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Las Vegas Estate Planning Law Blog

Is a joint tenancy with an heir a good idea to avoid probate?

In Nevada, some people want to avoid probate when they die so that their heirs do not have to go through a lengthy process in order to receive their assets from their estates. It is possible for people to avoid probate by titling their assets in joint tenancy with their intended heirs, but doing so is not always a good idea.

People are able to add heirs to their accounts and to their property as joint tenants of the accounts and the property. When the person dies, the accounts and property are then transferred automatically to the joint tenant. This may offer an inexpensive and fast way to transfer assets without going through probate.

How long will probate take?

After the death of a loved one, you may feel like matters go very quickly. Before you know it, relatives arrive, you discuss arrangements, and suddenly you are sitting at a funeral service thinking that you were talking with your departed parent or grandparent just days ago. At the end of the day, it may seem like everything is over. However, probate is just beginning.

You may be eager to bring closure to your loved one's finances, or perhaps you are expecting an inheritance from the estate. Either way, the length of probate is typically frustrating, even when the estate is simple. If your loved one made a will, you may find things go smoother. However, even with a will, there are elements that may drag out the process indefinitely.

Using a TOD deed to avoid probate

Nevada residents who intend to have their assets given to their offspring upon death and who have listed them as the beneficiaries on their investments have taken the right steps. They may have also complete a will that leaves all of their assets to their children. However, they may want to consider a transfer on death, or TOD, deed for the home and use a TOD designation on the vehicle's title to avoid the probate process.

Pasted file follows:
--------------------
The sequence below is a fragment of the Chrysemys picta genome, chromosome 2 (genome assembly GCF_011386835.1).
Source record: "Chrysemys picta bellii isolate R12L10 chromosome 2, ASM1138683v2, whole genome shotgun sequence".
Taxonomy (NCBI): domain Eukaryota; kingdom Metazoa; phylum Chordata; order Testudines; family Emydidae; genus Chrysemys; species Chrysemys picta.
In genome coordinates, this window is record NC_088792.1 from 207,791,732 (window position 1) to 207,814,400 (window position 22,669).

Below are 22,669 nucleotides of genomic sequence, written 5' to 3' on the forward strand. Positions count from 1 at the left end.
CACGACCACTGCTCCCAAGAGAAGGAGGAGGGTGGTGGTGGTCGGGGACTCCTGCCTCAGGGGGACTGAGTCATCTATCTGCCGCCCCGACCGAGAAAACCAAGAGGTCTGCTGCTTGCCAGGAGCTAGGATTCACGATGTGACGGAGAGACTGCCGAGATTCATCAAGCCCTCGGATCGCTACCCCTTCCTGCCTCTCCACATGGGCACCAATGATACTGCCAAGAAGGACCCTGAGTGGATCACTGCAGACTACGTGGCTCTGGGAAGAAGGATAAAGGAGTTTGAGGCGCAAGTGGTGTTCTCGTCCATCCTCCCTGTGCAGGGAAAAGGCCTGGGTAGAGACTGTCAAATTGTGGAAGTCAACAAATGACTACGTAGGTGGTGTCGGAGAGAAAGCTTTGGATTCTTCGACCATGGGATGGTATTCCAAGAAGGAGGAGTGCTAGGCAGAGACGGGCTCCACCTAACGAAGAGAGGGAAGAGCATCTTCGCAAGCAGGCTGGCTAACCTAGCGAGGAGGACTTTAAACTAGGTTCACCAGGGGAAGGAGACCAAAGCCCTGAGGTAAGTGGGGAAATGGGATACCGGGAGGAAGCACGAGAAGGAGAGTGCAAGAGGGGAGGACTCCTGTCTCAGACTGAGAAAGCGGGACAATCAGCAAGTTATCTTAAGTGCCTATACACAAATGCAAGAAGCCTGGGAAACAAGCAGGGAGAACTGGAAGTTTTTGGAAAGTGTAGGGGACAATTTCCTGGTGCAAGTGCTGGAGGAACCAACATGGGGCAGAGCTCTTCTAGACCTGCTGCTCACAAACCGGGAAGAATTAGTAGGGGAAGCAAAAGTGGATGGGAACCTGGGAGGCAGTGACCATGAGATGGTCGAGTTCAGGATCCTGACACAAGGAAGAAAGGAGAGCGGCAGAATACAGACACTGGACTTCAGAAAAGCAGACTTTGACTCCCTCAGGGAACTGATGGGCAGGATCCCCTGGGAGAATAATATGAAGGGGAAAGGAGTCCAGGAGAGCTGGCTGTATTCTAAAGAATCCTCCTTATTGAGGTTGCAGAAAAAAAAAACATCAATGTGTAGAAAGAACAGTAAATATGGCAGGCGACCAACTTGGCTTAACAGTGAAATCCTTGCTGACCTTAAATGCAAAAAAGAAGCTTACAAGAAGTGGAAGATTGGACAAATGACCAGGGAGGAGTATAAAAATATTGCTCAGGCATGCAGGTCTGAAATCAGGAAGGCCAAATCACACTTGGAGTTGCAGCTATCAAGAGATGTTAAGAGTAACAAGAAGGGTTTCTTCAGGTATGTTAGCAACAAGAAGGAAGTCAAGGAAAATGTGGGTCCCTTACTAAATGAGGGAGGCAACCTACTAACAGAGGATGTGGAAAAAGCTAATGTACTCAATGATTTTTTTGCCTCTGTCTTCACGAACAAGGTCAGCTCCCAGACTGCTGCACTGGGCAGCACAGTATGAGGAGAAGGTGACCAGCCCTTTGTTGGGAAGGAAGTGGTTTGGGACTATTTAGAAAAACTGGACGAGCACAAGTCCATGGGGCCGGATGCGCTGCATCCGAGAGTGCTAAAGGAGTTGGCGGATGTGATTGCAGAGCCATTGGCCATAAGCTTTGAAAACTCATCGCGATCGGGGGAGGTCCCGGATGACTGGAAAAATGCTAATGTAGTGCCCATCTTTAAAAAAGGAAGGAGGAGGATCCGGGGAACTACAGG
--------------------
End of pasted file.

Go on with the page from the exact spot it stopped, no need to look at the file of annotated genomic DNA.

Residents should keep in mind that a will is a mechanism that is used to control probate assets, which are assets that are in the name of the decedent only and have not been given any beneficiary designations. In the case of the parents who want to give their home or vehicle to their child, the home and vehicle are considered to be probate assets as they are only in the parents' name. Non-probate assets would include the investment assets that have beneficiary designations. Because the will only control probate assets, it does not control the investment accounts, but controls the home and vehicle.

The process of trust decanting

One of the estate planning tools that Nevada residents can use to protect certain assets for their heirs is an irrevocable trust. The nature of this particular type of trust prevents its provisions from being modified or cancelled, except in some cases with the expressed agreement of the beneficiaries and after taking expensive legal action. However, with legislation regarding decanting that is being passed in an increasing number of states, altering irrevocable trusts may soon become more common.

Trust decanting involves the trustee of an irrevocable trust transferring the assets of the original trust into another trust that has the desired modified terms. The trustee of the original trust has the authority to create the second trust due to the powers he or she was bestowed under the agreement for the original trust. State-level decanting statutes as well as common law could also grant this power.

Estate planning and types of trusts

Trusts are a commonly used tool in estate planning. There are many types of trusts Nevada residents may choose from when they are evaluating their estate planning options.

A qualified domestic trust may be used when the trustee is a United States citizen, and his or her spouse isn't. The trust ensures that the IRS will receive estate taxes upon the death of the U.S. citizen. This type of trust can be used to transfer an unlimited amount of marital property to a spouse and help the trustee avoid estate taxes prior to death because the trust can be drafted so that assets in the trust qualify for a federal estate tax marital deduction.